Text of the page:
k
kalavoie
May 03, 2019

recommended by Dorothy

n
nalahblueberry5
Apr 29, 2019

Loved it

e
ednabw
Apr 03, 2019

Exceptional writing style and use of fully developed and complex characters to describe the effects of the Russian revolution on a minor aristocrat and the staff at a posh and exclusive Moscow hotel. He is placed under house arrest, stripped of all his materials goods and forced to live in a small attic apartment within the hotel. While maintaining his personal integrity and showing outwardly respect for those who are now in charge of Moscow, Count Rostov, integrates himself into the hotel’s staff’s lives and the hotel’s daily and behind the scene operations and helps protect its grandeur.

c
carolinamom
Apr 01, 2019

I thoroughly enjoyed this book. It seemed a little slow at first but then it kept surprising me. Like a fine meal or wine, it is to be savored. When I was done, I wanted to read it again.

g
ggraham50
Mar 25, 2019

This is one of the best books I have read in a while. A unique story, beautiful language, compelling characters, quiet wit. It was a delight to immerse myself in it.

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Quotes

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c
cknightkc
Jun 05, 2018

“…if a man does not master his circumstances then he is bound to be mastered by them.” - p. 18

c
cknightkc
Jun 05, 2018

“Manners are not like bonbons, Nina. You may not choose the ones that suit you best; and you certainly cannot put the half-bitten ones back in the box. . . .” - p. 52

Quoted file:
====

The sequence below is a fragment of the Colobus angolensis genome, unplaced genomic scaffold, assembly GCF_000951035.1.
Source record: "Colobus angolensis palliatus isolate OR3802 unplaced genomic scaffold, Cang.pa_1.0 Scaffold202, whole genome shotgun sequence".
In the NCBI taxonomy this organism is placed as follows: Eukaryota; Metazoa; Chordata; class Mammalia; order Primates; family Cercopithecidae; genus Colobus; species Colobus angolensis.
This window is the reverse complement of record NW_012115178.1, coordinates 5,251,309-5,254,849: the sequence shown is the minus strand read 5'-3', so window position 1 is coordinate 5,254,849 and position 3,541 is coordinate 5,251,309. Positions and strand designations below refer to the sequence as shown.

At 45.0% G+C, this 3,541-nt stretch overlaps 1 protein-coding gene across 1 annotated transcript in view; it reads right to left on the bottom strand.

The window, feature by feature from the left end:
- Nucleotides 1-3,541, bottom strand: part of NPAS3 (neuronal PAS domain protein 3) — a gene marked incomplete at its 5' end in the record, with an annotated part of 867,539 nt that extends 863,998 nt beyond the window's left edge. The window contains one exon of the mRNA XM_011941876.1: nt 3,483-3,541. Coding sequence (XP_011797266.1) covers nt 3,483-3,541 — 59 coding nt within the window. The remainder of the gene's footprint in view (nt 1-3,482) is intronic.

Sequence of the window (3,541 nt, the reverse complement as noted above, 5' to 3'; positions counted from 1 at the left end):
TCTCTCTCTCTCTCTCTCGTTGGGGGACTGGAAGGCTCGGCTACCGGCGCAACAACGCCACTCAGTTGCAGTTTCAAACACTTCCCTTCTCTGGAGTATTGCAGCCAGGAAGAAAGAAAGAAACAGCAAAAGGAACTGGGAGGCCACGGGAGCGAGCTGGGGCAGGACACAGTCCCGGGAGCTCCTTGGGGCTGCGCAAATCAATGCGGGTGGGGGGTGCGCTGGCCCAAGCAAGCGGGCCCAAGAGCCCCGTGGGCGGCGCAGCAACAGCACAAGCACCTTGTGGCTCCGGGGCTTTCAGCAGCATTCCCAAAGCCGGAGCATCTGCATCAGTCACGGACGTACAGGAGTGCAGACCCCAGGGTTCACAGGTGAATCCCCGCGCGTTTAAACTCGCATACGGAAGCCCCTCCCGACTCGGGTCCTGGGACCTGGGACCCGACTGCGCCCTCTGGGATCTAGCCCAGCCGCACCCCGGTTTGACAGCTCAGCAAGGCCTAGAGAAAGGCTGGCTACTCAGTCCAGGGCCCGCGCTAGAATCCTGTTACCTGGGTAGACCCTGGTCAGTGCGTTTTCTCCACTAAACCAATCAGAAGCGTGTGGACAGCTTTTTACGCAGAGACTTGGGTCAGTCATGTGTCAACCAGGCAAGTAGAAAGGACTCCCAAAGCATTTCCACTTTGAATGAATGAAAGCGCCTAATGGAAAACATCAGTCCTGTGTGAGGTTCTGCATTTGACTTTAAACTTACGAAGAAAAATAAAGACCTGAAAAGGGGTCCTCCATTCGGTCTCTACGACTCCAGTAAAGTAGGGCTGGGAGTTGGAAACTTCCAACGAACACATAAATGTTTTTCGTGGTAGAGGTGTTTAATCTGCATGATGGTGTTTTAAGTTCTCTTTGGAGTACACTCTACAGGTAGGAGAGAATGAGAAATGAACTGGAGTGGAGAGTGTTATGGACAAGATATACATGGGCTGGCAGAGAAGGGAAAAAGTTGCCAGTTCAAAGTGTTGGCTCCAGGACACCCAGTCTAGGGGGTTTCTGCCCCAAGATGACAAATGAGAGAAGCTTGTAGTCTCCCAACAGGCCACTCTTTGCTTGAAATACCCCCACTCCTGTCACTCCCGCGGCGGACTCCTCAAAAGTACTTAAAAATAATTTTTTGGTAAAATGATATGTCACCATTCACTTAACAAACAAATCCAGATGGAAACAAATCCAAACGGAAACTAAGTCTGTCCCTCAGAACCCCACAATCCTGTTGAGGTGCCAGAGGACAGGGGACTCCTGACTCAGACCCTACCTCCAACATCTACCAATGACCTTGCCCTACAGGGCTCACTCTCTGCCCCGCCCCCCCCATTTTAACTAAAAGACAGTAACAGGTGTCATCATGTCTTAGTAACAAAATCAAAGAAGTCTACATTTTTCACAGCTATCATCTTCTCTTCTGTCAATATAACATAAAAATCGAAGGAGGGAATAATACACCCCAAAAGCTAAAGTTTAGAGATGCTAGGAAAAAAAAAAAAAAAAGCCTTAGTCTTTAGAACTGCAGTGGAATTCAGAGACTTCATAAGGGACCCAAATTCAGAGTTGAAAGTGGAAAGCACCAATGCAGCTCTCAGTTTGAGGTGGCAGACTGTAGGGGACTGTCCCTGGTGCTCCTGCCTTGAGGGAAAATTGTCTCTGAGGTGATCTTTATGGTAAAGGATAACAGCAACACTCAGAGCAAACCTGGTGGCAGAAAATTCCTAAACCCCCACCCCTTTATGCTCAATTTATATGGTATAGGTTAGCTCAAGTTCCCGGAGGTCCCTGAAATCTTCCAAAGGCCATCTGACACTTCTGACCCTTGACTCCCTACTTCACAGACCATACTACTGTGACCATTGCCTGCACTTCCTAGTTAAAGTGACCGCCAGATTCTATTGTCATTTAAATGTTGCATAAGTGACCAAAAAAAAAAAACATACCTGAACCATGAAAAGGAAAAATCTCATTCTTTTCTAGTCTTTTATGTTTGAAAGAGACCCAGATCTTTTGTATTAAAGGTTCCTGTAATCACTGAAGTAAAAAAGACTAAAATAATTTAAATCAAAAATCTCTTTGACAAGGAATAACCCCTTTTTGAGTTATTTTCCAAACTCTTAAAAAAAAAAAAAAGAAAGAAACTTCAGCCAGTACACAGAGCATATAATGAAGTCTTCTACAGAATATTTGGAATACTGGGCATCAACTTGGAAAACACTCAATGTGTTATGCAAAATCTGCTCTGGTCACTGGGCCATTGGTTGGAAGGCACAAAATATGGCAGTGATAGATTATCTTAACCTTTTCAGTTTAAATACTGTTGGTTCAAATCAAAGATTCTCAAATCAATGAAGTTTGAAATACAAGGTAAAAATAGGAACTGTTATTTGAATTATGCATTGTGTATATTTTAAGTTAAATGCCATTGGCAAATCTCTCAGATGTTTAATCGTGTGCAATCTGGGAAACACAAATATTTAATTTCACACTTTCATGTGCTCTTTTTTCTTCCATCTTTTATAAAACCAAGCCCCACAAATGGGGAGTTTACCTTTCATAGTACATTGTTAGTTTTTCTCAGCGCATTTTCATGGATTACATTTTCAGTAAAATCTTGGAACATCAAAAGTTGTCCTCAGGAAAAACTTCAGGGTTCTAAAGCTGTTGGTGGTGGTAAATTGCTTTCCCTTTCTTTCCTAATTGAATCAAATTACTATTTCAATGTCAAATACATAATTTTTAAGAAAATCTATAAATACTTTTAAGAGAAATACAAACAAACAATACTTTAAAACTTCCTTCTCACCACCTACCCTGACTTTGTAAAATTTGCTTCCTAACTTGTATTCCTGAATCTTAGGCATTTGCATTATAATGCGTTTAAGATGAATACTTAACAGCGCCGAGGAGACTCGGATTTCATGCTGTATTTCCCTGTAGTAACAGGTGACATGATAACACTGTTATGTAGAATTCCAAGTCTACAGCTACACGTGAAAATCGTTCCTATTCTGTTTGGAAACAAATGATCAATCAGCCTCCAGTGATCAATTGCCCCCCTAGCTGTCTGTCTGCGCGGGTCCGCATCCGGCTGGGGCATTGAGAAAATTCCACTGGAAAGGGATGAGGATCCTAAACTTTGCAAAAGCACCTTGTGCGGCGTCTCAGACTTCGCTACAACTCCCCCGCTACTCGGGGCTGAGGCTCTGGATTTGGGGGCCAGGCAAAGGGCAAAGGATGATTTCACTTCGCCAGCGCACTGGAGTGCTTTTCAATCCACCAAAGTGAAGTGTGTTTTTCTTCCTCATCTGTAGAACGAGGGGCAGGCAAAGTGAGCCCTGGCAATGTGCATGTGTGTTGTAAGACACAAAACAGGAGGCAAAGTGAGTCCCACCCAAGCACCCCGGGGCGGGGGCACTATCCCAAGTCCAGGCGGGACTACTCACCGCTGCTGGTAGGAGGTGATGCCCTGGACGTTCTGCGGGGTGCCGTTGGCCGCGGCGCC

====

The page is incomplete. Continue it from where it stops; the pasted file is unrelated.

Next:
c
cknightkc
Jun 05, 2018

“Here, indeed, was a formidable sentence--one that was on intimate terms with a comma, and that held the period in healthy disregard.” - p. 68

c
cknightkc
Jun 05, 2018

“It is a sad but unavoidable fact of life," he began, "that as we age our social circles grow smaller. Whether from increased habit or diminished vigor, we suddenly find ourselves in the company of just a few familiar faces.” - p. 94

c
cknightkc
Jun 05, 2018

“After all, what can a first impression tell us about someone we’ve just met for a minute in the lobby of a hotel? For that matter, what can a first impression tell us about anyone? Why, no more than a chord can tell us about Beethoven, or a brushstroke about Botticelli. By their very nature, human beings are so capricious, so complex, so delightfully contradictory, that they deserve not only our consideration, but our reconsideration—and our unwavering determination to withhold our opinion until we have engaged with them in every possible setting at every possible hour.” - pp. 120-121

c
cknightkc
Jun 05, 2018

“Showing a sense of personal restraint that was almost out of character, the Count had restricted himself to two succinct pieces of parental advice. The first was that if one did not master one’s circumstances, one was bound to be mastered by them; and the second was Montaigne’s maxim that the surest sign of wisdom is constant cheerfulness.” - p. 419

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Carolyn_51
Mar 14, 2018

The author shows insight into the customs. language, and values of his characters and their time. In just a few words he makes the reader picture the scene and often leaves gaps of years, leaving an explanation of what happened during this time for later in the story. A book that I couldn't put down.